A special low-emissions version of the same engine was also available, which, with a claimed 76.3mpg (and CO2 emissions of only 97g/km), made the Transit Courier the most economical 'proper' van currently on sale. (The Vauxhall Corsavan was more frugal still, but is based on a car...)
The 1.5-litre diesel is pretty good too, managing 72mpg.
On the face of it, the petrol EcoBoost lags well behind at 54mpg, but for journeys around towns and cities it could actually be the more economical proposition as diesel engines don't typically like short journeys. This will depend on your driving style, however.
Following the introduction of tougher fuel economy tests in mid-2018, the title of most economical Transit Courier is now shared between the 75hp and 100hp 1.5-litre diesels.
These emit as little as 112g/km under the new system. That’s equivalent to around 67mpg – still extremely good for a modern van.
Ford Transit Courier standard equipment
The Transit Courier launched with two equipment grades: Base and Trend.
In 2017 an additional Sport model (above) joined the line-up, partially in compensation for the death of the Fiesta Van Sport, which was popular and sold in good numbers.
Since then range-topping Limited trim has been introduced, and sits alongside Sport, offering extra interior kit rather than sporty design details.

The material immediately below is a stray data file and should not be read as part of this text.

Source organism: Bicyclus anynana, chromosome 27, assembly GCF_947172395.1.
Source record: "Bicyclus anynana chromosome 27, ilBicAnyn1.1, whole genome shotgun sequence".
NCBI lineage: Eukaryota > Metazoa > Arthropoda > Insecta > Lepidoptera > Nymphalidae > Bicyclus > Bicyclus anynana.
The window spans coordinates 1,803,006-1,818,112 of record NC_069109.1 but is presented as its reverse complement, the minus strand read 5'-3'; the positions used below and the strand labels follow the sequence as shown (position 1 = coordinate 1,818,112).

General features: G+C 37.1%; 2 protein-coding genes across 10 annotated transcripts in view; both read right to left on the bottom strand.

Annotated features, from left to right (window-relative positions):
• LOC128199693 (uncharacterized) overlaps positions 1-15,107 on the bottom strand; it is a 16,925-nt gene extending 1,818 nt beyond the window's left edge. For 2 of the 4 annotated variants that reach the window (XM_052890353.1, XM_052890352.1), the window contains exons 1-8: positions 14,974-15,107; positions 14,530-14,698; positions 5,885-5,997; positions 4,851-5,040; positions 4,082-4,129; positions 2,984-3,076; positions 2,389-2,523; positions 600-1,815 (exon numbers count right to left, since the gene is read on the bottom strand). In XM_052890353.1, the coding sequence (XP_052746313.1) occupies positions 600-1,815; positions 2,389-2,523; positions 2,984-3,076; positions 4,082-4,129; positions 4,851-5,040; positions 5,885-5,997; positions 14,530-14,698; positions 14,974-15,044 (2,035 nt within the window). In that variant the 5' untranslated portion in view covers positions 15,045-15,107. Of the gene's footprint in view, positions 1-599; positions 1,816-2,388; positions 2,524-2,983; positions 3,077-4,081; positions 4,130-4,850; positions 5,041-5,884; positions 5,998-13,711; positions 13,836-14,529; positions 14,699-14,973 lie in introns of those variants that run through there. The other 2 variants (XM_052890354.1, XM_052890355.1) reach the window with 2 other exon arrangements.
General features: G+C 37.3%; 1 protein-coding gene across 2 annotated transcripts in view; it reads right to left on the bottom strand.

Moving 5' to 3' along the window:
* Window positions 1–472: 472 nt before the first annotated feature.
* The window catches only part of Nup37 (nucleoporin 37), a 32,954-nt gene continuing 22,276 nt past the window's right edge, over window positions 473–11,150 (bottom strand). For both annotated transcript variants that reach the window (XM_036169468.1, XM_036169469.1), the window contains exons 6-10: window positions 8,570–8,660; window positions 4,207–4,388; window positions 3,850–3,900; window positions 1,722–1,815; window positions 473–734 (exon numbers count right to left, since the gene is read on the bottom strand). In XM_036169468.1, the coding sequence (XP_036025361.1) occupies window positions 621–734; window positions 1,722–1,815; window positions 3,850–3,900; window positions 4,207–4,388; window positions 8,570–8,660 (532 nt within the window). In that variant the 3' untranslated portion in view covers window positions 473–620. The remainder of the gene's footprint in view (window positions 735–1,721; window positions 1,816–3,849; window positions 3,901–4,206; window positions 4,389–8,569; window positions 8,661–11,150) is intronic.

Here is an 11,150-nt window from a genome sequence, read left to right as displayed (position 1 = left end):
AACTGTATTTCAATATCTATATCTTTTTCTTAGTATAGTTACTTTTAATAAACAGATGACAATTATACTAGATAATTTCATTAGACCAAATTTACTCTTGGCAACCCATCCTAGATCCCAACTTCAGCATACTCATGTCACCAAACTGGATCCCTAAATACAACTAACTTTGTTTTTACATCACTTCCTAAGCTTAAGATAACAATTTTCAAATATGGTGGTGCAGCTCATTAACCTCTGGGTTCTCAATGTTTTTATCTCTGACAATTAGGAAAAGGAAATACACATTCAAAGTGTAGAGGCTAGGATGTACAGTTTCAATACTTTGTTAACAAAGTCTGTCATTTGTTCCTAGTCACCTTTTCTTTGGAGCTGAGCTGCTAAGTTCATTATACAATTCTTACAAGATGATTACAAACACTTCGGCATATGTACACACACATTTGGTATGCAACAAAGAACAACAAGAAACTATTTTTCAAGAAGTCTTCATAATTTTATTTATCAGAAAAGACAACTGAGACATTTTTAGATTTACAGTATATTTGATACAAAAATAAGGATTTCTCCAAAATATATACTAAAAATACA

Ford Transit Courier Base standard equipment highlights:
- DAB radio
- USB connectivity
- Smartphone holder and docking station on top of the dashboard
- Reach and rake adjustable steering wheel
- Full-size spare wheel
- Fixed, moulded bulkhead
- Hill Launch Assist
Ford Transit Courier Base Kombi M1 standard equipment highlights:
- Full front, side and curtain airbags
- Fully-glazed, flip-out second-row windows
- Dual sliding doors
- Glazed, heated rear cargo doors with wash/wipe
- Second row 60:40, fold/tumble seats
- Electric supplementary heater
- Tyre pressure monitoring
Ford Transit Courier Trend standard equipment highlights (in addition to Base):
- Ford Sync3 4.0-inch infotainment system (replaces device holder)
- Powered, heated door mirrors
- Electric windows
- Driver's seat with height and lumbar adjustment plus armrest
- Leather steering wheel and gearknob
- Overhead storage
- Underseat storage
- Single side load door
- 12-volt socket in load area
- Automatic headlights and wipers
- Front foglights
- 15-inch wheels with hubcaps
Ford Transit Courier Limited standard equipment highlights (in addition to Trend):
- Body colour front bumper and upper rear bumper end caps
- Body colour door handles and side trim
- Manual air-conditioning
- Rear parking sensors
- Automatic headlights and wipers
- Cruise control with adjustable speed limiter
- Sync3 media system with 6.0-inch touchscreen
- 15-inch alloy wheels
- Side load door track cover
Ford Transit Courier Sport standard equipment highlights (in addition to Trend):
- Body colour bumpers with integrated skid plate
- Body-coloured side mouldings
- Black painted door mirrors
- Sport stripes
- Leather gear knob with red stitching